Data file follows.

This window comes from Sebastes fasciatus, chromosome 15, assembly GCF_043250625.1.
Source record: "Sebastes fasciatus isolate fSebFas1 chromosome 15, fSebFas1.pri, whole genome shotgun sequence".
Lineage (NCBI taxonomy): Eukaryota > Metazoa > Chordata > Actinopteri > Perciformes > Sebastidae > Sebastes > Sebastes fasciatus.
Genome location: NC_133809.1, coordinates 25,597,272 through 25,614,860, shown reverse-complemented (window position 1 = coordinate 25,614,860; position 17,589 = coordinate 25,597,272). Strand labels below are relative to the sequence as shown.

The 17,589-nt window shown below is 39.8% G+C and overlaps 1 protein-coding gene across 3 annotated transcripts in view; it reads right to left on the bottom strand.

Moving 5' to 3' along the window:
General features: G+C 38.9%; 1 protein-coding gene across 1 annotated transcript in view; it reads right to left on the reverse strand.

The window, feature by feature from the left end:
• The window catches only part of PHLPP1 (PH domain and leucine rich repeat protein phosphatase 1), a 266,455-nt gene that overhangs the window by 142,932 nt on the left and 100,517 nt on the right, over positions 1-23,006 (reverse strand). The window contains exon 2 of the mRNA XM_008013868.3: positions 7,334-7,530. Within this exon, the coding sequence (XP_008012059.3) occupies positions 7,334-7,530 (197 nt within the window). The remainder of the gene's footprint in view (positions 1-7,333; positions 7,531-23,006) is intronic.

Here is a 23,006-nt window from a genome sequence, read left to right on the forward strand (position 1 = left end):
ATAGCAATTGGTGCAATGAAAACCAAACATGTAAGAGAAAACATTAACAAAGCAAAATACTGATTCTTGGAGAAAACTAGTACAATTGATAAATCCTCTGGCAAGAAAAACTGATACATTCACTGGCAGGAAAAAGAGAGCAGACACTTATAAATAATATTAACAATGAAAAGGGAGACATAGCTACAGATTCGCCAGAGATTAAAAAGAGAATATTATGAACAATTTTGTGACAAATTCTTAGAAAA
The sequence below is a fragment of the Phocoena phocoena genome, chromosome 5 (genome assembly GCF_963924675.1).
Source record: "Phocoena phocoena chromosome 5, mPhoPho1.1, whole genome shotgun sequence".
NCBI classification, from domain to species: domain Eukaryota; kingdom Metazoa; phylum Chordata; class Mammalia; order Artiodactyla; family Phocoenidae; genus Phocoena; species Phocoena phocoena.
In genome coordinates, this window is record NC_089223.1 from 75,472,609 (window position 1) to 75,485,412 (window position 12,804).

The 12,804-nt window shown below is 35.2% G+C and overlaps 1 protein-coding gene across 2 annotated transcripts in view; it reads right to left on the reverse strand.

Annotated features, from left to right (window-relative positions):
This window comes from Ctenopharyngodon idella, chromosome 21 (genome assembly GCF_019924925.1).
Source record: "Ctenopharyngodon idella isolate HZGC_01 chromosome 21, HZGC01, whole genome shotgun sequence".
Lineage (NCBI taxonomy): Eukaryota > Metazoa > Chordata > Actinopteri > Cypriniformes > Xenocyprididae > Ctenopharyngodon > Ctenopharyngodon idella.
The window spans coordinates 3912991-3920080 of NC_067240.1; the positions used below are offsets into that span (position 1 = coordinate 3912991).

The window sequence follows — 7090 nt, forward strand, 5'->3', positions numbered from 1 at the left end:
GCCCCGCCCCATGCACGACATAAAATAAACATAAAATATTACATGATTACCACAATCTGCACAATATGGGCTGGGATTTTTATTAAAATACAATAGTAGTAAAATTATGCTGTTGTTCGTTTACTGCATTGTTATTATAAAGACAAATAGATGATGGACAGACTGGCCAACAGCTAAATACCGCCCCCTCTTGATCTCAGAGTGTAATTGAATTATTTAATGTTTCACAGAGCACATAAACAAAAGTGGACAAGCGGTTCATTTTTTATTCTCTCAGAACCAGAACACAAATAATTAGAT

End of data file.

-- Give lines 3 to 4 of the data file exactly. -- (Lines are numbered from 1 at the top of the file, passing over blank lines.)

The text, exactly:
Lineage (NCBI taxonomy): Eukaryota > Metazoa > Chordata > Actinopteri > Perciformes > Sebastidae > Sebastes > Sebastes fasciatus.
Genome location: NC_133809.1, coordinates 25,597,272 through 25,614,860, shown reverse-complemented (window position 1 = coordinate 25,614,860; position 17,589 = coordinate 25,597,272). Strand labels below are relative to the sequence as shown.